Good morning, Broadsheet readers! We get a peek inside Fox News, Chipotle loses a pregnancy discrimination suit, and the women of the Olympics continue to rack up medals—and speak their minds. Have a wonderful Wednesday.
• King is queen. While some Rio Olympic commentators seem dead set on minimizing the achievements of female athletes, even the most sexist of coverage is no match for 19-year-old Lilly King.
The U.S. swimmer won gold and set an Olympic record in the women’s 100-meter breaststroke on Monday night, but what really set the whole world talking is her willingness to call out athletes with a history of drug violations. She directed some tough talk—and a wagged finger—at fellow backstroker Yulia Efimova, a Russian champ who had previously served a 16-month suspension for a banned prescription steroid. Then, in case anyone was thinking of accusing her of simply targeting a competitor, she said she doesn’t think that star sprinter Justin Gatlin or other athletes previously banned for doping should be allowed to compete on the U.S. team.
Agree or disagree, it’s impressive to see a young woman willing to unapologetically express a controversial opinion—especially on such a big stage.
“I’m not this sweet little girl,” said King, who swims against Efimova again today in the 200-meter breaststroke. “If I need to stir it up to put a little fire under my butt, then that’s what I’m going to do.”
ALSO IN THE HEADLINES
• GOP seeks women. The New York Times reports that Donald Trump’s campaign is fretting about the growing number of Republican women—both high-profile and regular voters—abandoning the GOP nominee. Trump also made headlines for a remark that critics say suggests that supporters of gun rights might take violent action again Hillary Clinton. “If she gets to pick her judges, nothing you can do, folks,” Trump said. “Although the Second Amendment people—maybe there is, I don’t know.”
• Emailgate goes on (and on). A new batch of emails released Tuesday is prompting questions about whether the Clinton Foundation—Hillary and Bill Clinton’s charity org—worked to reward its donors with access and influence at the State Department while Hillary Clinton was secretary of state. New York Times
• Inside the Fox den. Vanity Fair‘s Sarah Ellison reports on what’s going on inside Fox News in the wake of Roger Ailes’s resignation—quoting one source who says that findings of the internal investigation into his alleged sexual harassment of Gretchen Carlson could be worse than News Corp’s News of the World phone-hacking scandal. Vanity Fair
• Win some, lose some. Tuesday night was a mixed bag for female Olympians. The good news: U.S. women dominated team gymnastics, while swimmer Katie Ledecky earned her second gold medal in the 200-meter freestyle. The not-so-good: Serena Williams, the defending gold medalist in women’s tennis, was defeated by Ukrainian player Elina Svitolina, who is ranked 20th in the sport.
• Grappling with sexism. Meet Adeline Gray, a wrestler who is challenging our outdated stereotypes about women in combat sports—and possibly bringing home the first U.S. Olympic gold medal in women’s wrestling in the process. Fortune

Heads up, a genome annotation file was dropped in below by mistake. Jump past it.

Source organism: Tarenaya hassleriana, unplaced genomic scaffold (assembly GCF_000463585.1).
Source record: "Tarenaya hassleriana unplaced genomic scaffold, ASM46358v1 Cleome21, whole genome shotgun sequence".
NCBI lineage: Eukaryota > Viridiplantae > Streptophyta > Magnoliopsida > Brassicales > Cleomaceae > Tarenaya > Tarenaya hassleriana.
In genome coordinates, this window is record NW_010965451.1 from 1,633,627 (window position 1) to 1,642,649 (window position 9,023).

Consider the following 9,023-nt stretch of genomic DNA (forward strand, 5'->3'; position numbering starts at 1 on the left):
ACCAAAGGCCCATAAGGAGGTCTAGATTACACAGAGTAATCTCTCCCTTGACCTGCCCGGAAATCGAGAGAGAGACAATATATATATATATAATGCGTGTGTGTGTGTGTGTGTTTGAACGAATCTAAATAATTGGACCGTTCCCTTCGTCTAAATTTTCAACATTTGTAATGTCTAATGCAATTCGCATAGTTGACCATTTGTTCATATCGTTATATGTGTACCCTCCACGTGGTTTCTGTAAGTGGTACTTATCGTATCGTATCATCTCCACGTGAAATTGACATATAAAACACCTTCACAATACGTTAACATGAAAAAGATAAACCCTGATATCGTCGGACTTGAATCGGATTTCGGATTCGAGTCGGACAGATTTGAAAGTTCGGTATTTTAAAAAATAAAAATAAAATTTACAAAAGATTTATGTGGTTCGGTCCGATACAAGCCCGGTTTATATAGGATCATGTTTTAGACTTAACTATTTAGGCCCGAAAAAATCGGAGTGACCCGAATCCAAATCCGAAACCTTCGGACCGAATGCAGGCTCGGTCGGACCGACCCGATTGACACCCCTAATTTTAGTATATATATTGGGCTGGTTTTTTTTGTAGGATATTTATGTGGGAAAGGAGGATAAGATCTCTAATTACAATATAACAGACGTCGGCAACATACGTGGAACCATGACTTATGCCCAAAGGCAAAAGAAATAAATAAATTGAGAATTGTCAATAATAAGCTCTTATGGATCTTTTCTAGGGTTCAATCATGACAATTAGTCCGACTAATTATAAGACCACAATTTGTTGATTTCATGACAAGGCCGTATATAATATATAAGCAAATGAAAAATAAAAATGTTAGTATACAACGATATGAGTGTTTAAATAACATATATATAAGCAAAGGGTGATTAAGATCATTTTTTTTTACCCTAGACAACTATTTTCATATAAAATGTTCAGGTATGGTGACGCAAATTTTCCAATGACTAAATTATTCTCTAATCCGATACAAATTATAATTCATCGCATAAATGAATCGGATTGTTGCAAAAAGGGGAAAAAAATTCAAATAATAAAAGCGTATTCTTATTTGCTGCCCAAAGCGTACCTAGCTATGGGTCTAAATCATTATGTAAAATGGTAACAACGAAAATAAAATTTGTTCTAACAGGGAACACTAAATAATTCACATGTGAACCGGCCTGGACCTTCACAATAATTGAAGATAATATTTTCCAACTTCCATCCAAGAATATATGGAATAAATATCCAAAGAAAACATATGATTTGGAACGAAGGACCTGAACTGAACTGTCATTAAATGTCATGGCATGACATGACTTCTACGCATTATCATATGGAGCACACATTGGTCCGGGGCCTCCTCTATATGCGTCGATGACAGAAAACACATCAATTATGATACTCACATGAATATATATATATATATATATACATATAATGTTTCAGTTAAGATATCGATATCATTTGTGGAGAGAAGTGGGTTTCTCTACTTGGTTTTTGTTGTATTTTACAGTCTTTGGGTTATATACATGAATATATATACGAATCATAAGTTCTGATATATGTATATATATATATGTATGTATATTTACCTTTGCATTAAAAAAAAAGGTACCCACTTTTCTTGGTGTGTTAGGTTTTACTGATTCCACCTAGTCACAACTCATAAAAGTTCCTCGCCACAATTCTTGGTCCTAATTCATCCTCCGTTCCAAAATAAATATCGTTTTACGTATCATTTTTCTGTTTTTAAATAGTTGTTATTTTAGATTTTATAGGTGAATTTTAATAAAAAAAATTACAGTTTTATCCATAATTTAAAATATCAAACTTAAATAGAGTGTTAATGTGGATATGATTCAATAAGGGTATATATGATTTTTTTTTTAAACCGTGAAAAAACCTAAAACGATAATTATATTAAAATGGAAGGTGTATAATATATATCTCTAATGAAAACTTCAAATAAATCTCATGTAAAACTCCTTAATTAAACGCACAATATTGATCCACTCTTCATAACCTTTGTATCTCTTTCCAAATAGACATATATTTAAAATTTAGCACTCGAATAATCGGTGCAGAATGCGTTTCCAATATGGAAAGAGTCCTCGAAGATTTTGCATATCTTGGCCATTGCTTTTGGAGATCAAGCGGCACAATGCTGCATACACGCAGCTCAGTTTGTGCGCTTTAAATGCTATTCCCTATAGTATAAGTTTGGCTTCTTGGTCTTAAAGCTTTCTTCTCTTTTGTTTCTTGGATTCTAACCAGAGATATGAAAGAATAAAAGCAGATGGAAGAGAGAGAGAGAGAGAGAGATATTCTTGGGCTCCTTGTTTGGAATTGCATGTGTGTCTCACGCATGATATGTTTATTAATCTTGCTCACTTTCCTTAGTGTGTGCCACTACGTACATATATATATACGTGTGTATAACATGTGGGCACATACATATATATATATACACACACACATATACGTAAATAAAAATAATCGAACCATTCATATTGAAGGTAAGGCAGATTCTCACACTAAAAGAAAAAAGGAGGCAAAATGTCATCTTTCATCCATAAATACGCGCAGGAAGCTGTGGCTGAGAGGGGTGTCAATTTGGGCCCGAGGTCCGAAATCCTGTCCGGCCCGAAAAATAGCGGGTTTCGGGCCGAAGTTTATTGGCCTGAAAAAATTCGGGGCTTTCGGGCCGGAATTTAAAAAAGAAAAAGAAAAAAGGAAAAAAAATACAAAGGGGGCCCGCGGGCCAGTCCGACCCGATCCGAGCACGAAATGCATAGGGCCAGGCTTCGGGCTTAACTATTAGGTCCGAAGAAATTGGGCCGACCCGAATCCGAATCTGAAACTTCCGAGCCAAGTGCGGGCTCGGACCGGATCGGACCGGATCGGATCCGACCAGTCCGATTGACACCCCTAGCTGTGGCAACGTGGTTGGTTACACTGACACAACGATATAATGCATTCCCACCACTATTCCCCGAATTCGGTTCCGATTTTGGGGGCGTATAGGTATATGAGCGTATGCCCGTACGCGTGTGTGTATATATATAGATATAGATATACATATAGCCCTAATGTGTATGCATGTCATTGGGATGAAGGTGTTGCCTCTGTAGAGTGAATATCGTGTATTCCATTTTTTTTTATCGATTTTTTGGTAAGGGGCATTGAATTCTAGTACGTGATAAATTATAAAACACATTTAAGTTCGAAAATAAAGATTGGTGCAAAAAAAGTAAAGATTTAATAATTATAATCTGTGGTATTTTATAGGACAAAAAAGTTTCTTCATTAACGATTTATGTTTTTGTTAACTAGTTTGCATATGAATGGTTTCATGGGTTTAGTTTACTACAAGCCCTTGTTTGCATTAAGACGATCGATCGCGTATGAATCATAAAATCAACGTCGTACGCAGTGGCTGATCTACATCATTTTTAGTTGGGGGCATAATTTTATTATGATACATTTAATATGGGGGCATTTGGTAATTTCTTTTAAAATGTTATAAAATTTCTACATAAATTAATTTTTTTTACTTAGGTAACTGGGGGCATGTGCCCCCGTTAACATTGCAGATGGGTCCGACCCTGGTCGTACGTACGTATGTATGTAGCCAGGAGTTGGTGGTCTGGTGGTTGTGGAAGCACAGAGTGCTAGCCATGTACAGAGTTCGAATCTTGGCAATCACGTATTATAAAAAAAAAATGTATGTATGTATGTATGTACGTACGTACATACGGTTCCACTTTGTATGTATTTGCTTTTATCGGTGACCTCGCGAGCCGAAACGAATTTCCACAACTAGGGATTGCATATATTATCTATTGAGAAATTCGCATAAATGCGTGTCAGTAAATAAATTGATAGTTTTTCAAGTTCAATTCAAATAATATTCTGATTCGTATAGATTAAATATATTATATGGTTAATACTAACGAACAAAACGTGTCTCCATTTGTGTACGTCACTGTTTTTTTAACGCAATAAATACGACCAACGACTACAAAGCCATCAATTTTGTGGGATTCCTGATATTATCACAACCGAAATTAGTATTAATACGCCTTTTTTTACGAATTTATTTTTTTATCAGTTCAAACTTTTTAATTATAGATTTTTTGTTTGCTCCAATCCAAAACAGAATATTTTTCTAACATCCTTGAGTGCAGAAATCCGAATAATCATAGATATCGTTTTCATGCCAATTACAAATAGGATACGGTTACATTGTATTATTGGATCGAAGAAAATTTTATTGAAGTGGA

• Irving’s insights. In the latest episode of Fortune Unfiltered, Go Daddy CEO Blake Irving talks to Fortune‘s Aaron Task about the way he’s reinvented the company’s image—steering away from the sexist marketing that once defined it—and the promise he made to his sister, who died in her 30s, to advance women in technology. Fortune
• Side of guac with your discrimination? Doris Garcia Hernandez, an ex-Chipotle employee, was reportedly awarded $550,000 in damages after a jury concluded that her former manager fired her because she was pregnant. This is just one of a number of discrimination claims made by female Chipotle workers this year. Fortune
MOVERS AND SHAKERS: Carla Newell has been named chief legal officer and general counsel of Ancestry. She was previously operating general partner at growth equity investor Technology Crossover Ventures.
IN CASE YOU MISSED IT
• Pitcher pivots. Rhoda Pitcher, Lululemon’s longest serving board member, has resigned, according to an SEC filing. As you may recall, Pitcher was the subject of corporate mystery earlier this year, after The Street raised questions about whether she’s a real person. Spoiler: She is. Fortune
• The corner office catch. With Marissa Mayer in the final stretch of her Yahoo career, this Wall Street Journal story looks at how the CEO “embodies the particular challenge of being female and in charge.” WSJ
• Ivanka to the rescue? As Donald Trump has careened off message recently, some of his supporters have used to Twitter to urge his daughter Ivanka—one his most trusted advisors—to get him back on track. USA Today
• Minding the farm. When Sam Beall, of prestigious Tennessee lodge Blackberry Farm, died in a freak skiing accident earlier this year, his wife Mary Celeste Beall took over as proprietor and president. Now, the future of the multimillion-dollar family business is in her hands. New York Times
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ON MY RADAR
Brandi Chastain leans on a new team for support CBS News
Helen Delich Bentley, former Maryland Congresswoman, dies at 92 New York Times
7 questions the entertainment industry needs to answer about rape Washington Post
Sorry, Ms. Jackson: You’re underrated. Control at 30. New York Times
Feminism is not a cloak that I put on on certain days and take off on certain days.Nigerian author Chimamanda Ngozi Adichie